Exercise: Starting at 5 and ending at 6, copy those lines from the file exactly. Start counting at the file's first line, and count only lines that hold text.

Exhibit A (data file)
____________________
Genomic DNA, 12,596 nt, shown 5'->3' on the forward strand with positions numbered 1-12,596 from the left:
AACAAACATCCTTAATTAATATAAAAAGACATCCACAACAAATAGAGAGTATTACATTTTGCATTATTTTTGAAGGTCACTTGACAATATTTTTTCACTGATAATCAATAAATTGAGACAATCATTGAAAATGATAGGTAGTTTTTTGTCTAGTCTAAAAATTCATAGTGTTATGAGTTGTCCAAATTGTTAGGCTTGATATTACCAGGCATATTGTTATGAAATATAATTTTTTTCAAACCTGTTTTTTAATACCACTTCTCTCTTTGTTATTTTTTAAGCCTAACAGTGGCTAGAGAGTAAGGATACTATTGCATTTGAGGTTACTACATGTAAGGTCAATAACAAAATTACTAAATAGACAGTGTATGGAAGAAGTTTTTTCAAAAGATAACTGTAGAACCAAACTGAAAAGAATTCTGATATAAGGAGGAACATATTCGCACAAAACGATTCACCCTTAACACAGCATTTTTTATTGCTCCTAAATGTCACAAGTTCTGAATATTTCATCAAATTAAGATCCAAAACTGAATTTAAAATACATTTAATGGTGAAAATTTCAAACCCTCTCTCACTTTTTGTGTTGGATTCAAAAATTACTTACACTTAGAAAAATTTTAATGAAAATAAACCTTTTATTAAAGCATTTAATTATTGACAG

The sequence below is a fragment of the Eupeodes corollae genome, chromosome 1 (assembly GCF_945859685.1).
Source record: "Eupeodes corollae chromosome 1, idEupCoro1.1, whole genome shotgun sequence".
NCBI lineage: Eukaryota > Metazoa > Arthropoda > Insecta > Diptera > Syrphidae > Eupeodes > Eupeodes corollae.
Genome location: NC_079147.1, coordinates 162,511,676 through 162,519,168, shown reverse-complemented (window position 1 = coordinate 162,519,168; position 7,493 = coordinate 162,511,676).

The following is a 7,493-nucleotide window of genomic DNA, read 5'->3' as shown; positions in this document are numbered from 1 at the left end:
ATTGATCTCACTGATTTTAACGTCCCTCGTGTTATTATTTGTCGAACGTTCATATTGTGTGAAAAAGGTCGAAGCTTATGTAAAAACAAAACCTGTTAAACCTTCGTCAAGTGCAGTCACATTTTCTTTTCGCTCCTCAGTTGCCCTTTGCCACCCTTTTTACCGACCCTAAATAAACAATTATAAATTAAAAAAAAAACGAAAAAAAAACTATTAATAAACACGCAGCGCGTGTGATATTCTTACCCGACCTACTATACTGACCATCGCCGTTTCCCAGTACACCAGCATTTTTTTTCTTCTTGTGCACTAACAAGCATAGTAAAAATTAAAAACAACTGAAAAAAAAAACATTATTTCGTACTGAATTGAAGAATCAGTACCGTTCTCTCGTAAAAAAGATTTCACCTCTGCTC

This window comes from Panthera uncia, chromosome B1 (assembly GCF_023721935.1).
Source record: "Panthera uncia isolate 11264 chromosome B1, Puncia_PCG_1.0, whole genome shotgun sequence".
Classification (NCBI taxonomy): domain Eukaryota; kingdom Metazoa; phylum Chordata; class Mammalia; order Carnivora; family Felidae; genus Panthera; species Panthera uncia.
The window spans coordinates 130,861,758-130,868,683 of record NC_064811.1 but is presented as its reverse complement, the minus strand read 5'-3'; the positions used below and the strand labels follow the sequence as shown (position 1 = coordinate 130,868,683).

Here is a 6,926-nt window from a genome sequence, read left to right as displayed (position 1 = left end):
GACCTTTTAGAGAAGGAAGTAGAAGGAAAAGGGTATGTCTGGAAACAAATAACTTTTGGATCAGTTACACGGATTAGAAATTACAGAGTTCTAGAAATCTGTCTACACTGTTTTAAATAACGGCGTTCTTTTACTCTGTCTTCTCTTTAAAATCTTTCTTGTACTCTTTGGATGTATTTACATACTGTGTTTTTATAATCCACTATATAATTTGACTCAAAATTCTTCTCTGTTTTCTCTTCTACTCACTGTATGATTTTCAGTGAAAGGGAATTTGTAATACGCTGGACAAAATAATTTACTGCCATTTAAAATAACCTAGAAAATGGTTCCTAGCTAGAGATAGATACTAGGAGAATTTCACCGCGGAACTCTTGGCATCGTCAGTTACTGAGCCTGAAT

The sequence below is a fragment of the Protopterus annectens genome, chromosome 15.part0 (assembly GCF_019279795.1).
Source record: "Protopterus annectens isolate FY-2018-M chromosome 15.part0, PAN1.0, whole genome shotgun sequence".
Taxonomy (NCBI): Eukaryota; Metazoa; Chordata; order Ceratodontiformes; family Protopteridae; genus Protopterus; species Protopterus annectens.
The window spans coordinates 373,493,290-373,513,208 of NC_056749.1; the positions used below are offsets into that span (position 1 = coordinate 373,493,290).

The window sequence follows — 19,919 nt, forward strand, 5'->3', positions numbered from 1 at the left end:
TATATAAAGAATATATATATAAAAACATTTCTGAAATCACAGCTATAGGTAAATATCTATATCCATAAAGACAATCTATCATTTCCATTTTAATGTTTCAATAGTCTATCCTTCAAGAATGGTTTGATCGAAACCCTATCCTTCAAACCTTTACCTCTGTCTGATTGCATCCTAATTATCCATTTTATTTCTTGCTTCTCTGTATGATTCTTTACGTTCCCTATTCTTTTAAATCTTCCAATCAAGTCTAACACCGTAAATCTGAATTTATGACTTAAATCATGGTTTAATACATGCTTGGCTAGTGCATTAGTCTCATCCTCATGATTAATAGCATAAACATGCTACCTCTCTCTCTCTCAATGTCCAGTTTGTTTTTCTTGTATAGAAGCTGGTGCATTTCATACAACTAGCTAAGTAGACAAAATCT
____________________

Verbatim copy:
NCBI lineage: Eukaryota > Metazoa > Arthropoda > Insecta > Diptera > Syrphidae > Eupeodes > Eupeodes corollae.
Genome location: NC_079147.1, coordinates 162,511,676 through 162,519,168, shown reverse-complemented (window position 1 = coordinate 162,519,168; position 7,493 = coordinate 162,511,676).